Selling insurance products fetch banks trillions of Vietnamese dong (VND1 trillion = $42 million) in revenues each year, but with this comes dissatisfaction from customers who say they are “forced” to pay premiums to acquire loans.
At the end of 2017, Vietnamese lender Sacombank and Japanese insurer Dai-ichi Life signed an exclusive bancassurance deal with a record-long duration of up to 20 years. Bancassurance is an arrangement between a bank and an insurance company through which the insurer can sell its products to the bank’s customers.
Since then many lenders in Vietnam have signed exclusive deals with insurers to sell their products through such a business arrangement. The list of major partnerships include Techcombank and Manulife, VPBAnk and AIA Vietnam, ACB and Sun Life Vietnam, MSB and Prudential, Vietcombank and FWD and SHB and Dai-ichi Vietnam.
The bancassurance arrangement has been growing in Vietnam as it is a win-win for both lenders and insurers.
Insurers can approach a large customer base at banks, while banks take advantage of insurance policies to urge their customers to make deposits or acquire loans. Most banks task their employees with selling these policies to customers under the supervision and quality control of the insurers.
In the first half last year, revenues from bancassurance accounted for 41% of total revenues from new insurance contracts. The ratio is forecast to reach 50% soon, which means banks will overcome insurance companies’ salespeople as the main revenue contributor for insurers.
Banks, in turn, gain big from the commission of successful sales. In fact, profits from bancassurance rank second behind lending for many lenders.
Lender MB is leading the sector in terms of bancassurance revenues, even though it does not have an exclusive deal with any insurer. The bank is the majority shareholder in two insurers, MIC and MB Ageas Life, which cover both life and non-life insurance.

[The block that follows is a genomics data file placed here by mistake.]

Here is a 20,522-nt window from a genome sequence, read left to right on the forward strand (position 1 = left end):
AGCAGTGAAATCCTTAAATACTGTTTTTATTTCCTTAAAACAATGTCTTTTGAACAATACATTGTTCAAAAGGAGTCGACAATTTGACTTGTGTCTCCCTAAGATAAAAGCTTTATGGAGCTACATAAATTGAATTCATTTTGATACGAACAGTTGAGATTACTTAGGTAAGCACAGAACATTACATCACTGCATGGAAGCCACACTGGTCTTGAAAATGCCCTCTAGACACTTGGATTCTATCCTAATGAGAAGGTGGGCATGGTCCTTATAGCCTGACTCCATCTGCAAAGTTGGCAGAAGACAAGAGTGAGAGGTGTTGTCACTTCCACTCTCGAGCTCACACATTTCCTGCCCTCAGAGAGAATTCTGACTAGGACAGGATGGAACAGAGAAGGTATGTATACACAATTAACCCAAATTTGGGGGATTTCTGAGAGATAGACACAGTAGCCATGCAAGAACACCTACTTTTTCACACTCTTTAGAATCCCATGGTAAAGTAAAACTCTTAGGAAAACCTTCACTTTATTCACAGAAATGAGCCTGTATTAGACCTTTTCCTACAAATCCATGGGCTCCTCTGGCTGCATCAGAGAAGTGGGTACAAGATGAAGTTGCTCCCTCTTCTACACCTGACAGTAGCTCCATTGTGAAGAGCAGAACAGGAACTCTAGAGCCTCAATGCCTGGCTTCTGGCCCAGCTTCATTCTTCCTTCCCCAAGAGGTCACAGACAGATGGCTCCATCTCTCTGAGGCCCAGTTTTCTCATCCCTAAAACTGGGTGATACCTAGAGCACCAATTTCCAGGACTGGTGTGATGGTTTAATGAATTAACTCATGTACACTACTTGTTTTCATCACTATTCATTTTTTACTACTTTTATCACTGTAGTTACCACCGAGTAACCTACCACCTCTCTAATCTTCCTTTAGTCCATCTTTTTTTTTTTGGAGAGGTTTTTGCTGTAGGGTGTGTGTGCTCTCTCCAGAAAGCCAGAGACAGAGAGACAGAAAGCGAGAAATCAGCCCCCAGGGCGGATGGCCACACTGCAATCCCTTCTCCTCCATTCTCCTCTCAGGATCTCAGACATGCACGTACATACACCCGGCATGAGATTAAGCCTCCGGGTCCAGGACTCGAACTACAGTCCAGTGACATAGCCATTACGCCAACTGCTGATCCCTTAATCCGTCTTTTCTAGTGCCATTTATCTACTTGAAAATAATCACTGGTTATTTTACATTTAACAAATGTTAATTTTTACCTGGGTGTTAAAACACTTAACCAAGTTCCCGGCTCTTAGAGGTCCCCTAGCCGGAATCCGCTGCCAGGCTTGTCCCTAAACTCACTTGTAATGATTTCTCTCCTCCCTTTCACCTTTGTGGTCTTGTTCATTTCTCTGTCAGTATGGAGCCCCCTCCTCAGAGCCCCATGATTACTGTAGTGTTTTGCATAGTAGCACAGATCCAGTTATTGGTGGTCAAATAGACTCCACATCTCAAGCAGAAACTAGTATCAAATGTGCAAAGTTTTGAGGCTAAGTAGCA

Last year, MB recorded over VND10 trillion from insurance revenue, up 20% year-on-year, and nearly double from 2020. Insurance accounted for 70% of MB’s revenue from services.
Private lender VPBank posted over VND3.3 trillion from insurance last year, up 40% from 2021, accounting for 30% of revenue from services.
Techcombank saw revenue from insurance rising 12.4% to VND1.75 trillion last year.
HDBank did not release its insurance revenue for all of last year, but in the first six months it saw the figure double year-on-year to VND1 trillion.
Analysts of Rong Viet Securities said that HDBank’s revenue came from selling products of Dai-ichi Life and FWD. They added that if the lender is able to sign an exclusive deal with an insurer, the value of the deal could be equal to that of big private and state-owned lenders.
Among state-owned banks, Vietcombank’s exclusive partnership with FWD for 15 years is worth $400 million, the biggest value in bancassurance deals in Vietnam to date.
Vietcombank leaders told a general meeting in 2021 that bancassurance brought the lender nearly VND3 trillion that year.
However, as banks make more money from bancassurance, issues with customers are also rising.
With high revenues comes big pressure for bank employees to meet their sales targets, and many bank customers have been complaining that they are forced to buy insurance policies when applying for loans.
“This is not compulsory, but if you buy an insurance policy your chances of getting the loan will be greater and it will be easier for me to convince my boss,” a bank employee told a customer who was applying for a loan last November.
The employee said that for a VND2 billion loan, the customer should buy an insurance policy of VND60 million.
To encourage employees to sell more insurance policies, banks are not hesitant in giving out big bonuses.
MB, for example, spent over VND1.8 trillion in commissions for insurance sales last year. VPBank spent VND1 trillion.
The Ministry of Finance repeatedly gave warnings about this trend. It said that many bank employees force customers to buy insurance policies without giving them sufficient information, making them confused between making deposits and buying policies.
This violates the “volunteer” principle which is stated in legal documents related to the insurance business, it added.
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